Local News and Analysis|
ABC 10 News San Diego
|Arguments For Proposition S||Arguments Against Proposition S|
|PROP. S MAKES URGENTLY NEEDED REPAIRS TO OUR NEIGHBORHOOD SCHOOLS.|
Most San Diego schools are 40+ years old. Prop. S repairs leaky roofs, frayed electrical wiring, leaky pipes and plumbing. Prop. S fixes school bathrooms, dangerous heating and electrical systems, broken steps, and cracked sidewalks. Prop. S replaces deteriorating portable classrooms.
PROP. S IMPROVES SAFETY FOR 130,000 SCHOOL CHILDREN AND 8,000 CLASSROOM TEACHERS.
PROP. S PREPARES OUR CHILDREN FOR 21st CENTURY JOBS.
PROP. S MAINTAINS THE CURRENT TAX RATE WITH NO INCREASE. Prop. S replaces an expiring bond with a new one, so our tax rate will not be increased.
IT'S THE LAW! ACCOUNTABILITY IS BUILT INTO PROP. S:
PROP. S + THE PLATINUM STANDARD FOR OPENNESS AND TRANSPARENCY.
PROP. S. WILL MAKE SAN DIEGO ELIGIBLE FOR STATE MATCHING FUNDS. We need to make these repairs now. It will only get more expensive if we wait.
from the San Diego Taxpayers Association
for excellent fiscal management of their last bond.
YES ON PROPOSITION S
S.D. Police Officers Association
The District's argument speaks of leaky roofs, frayed wiring, leaky pipes and plumbing, dangerous heating and electrical systems, broken steps, cracked sidewalks, asbestos, mold, broken toilets and classrooms without air-conditioning. Far from justifying a tax hike, this suggests massive neglect of school property over the last decade, while property tax revenue soared by 255%.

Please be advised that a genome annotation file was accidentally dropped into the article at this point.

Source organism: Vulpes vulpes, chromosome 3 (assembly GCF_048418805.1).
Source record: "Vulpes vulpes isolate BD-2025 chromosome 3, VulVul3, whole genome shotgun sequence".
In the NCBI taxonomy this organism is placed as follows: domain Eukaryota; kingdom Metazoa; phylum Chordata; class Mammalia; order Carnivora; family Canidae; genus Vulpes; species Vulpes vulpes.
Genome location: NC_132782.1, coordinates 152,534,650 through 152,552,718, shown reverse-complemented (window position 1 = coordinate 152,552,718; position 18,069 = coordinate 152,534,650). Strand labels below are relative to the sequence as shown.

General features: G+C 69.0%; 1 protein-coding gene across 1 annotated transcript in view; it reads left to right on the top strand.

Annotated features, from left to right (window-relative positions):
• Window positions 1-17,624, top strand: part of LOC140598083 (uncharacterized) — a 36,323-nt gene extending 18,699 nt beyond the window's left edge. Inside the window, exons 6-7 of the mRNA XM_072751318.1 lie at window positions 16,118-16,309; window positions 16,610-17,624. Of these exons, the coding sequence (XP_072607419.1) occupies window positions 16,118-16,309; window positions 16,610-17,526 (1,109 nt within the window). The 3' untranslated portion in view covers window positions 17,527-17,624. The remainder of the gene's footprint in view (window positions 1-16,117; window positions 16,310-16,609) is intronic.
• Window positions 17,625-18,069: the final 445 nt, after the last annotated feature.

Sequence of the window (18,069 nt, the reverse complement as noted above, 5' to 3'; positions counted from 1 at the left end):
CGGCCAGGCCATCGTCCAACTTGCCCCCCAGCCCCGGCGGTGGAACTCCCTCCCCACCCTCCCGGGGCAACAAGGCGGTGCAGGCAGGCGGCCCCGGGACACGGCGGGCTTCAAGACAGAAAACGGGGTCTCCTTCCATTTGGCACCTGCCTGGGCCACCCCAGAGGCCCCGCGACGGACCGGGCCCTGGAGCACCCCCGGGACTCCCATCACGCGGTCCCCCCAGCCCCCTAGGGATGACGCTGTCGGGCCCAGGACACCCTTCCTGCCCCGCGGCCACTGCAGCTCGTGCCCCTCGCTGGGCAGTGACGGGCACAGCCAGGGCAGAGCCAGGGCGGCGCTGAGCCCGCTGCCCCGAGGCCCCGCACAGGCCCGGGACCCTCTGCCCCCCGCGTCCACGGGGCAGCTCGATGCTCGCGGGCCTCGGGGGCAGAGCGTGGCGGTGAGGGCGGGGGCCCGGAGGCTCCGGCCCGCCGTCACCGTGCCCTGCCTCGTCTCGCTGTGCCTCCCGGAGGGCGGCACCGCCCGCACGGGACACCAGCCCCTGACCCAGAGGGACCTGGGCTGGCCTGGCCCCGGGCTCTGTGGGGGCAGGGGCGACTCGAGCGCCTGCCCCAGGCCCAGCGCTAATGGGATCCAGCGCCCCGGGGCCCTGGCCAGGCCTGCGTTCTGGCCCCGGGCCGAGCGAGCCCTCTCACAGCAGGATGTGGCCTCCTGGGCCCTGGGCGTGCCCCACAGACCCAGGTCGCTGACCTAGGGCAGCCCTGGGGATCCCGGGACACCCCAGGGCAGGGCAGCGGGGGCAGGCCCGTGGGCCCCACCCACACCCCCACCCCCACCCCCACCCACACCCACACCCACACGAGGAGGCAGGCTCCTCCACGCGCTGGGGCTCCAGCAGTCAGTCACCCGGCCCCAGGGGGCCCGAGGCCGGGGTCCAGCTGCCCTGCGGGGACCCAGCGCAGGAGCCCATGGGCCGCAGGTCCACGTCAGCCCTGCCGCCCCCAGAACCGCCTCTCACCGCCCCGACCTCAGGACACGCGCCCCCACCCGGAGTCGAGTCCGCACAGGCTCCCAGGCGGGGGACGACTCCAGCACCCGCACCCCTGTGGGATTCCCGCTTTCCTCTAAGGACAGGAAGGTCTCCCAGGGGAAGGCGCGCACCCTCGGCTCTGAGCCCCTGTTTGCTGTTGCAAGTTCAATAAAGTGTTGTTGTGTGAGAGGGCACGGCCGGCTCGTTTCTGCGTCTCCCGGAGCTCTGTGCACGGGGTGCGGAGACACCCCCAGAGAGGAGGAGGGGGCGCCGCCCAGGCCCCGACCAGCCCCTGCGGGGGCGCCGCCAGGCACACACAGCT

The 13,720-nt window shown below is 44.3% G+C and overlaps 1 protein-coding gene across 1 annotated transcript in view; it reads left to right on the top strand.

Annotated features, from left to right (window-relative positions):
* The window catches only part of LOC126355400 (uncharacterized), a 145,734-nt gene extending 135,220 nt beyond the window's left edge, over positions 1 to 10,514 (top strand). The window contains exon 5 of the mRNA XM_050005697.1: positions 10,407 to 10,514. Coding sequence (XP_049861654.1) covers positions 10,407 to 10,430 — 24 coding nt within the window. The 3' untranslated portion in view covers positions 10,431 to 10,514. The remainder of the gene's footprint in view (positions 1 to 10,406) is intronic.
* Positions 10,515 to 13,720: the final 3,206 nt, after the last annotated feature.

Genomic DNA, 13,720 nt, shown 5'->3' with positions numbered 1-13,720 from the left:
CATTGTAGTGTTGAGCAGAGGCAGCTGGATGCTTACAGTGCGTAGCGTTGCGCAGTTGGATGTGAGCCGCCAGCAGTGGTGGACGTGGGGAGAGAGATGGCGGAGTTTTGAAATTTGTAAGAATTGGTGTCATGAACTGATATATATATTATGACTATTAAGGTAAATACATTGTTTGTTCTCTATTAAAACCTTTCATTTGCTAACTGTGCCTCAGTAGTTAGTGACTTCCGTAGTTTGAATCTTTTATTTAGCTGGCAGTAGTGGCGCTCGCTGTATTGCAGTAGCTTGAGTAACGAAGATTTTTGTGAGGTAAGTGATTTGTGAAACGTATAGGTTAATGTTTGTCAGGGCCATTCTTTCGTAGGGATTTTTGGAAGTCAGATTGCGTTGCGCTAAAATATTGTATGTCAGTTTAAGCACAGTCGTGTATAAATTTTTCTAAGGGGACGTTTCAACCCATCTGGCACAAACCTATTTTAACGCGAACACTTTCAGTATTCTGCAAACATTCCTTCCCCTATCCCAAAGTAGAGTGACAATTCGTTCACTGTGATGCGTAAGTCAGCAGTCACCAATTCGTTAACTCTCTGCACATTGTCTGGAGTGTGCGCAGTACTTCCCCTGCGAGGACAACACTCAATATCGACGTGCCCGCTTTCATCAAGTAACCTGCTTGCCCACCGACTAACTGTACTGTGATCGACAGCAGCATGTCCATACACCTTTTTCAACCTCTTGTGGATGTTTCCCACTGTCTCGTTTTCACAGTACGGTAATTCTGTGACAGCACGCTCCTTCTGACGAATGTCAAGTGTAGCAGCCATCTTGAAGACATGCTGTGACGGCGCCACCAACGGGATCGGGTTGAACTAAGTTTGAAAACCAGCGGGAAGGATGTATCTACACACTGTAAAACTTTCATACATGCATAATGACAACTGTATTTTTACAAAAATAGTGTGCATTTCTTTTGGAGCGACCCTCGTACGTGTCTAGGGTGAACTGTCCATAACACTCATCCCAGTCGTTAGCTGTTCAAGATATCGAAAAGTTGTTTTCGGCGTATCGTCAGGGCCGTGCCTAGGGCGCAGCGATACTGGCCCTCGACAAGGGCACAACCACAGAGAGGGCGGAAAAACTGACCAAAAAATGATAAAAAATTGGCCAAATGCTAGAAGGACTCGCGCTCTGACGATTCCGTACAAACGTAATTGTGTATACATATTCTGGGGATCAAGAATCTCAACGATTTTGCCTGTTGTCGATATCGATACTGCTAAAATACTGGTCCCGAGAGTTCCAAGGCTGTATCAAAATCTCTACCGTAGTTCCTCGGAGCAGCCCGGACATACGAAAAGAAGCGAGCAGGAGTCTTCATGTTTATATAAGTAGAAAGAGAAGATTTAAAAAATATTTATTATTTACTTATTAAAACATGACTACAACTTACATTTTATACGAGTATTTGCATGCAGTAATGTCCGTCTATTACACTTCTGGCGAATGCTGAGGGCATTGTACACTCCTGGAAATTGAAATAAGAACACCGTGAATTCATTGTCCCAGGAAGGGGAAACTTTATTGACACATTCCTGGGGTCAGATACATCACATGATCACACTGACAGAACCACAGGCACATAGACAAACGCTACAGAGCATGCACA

The truth is that the District horribly mismanaged the 1998 Prop MM money. School enrollment has been steadily dropping. It will continue to drop until about 2013. The District should be consolidating schools and selling unneeded school properties. Instead they keep smaller schools open. They cut teachers but not bureaucracy.
They argue that: "Prop S maintains the current tax rate with no increase". Because the Prop 13 "rate" of 1% property tax has not changed since 1978 does not mean the actual property "tax" has not increased! They deliberately substituted the word "rate" for 'tax" in order to confuse the voters.
Prop S would fall most heavily on those who purchased homes in the last decade. The building industry is in favor of this new property tax because it would transfer a further $2.1 billion from homeowners to businesses. This is a massive transfer of wealth. Vote NO on Proposition S
|San Diego home owners pay among the highest real estate taxes in the nation. San Diego home prices soared over the last few years and local government reaped a tax windfall. Yet it is not enough. They would now add an extra $2.1 billion in school debt.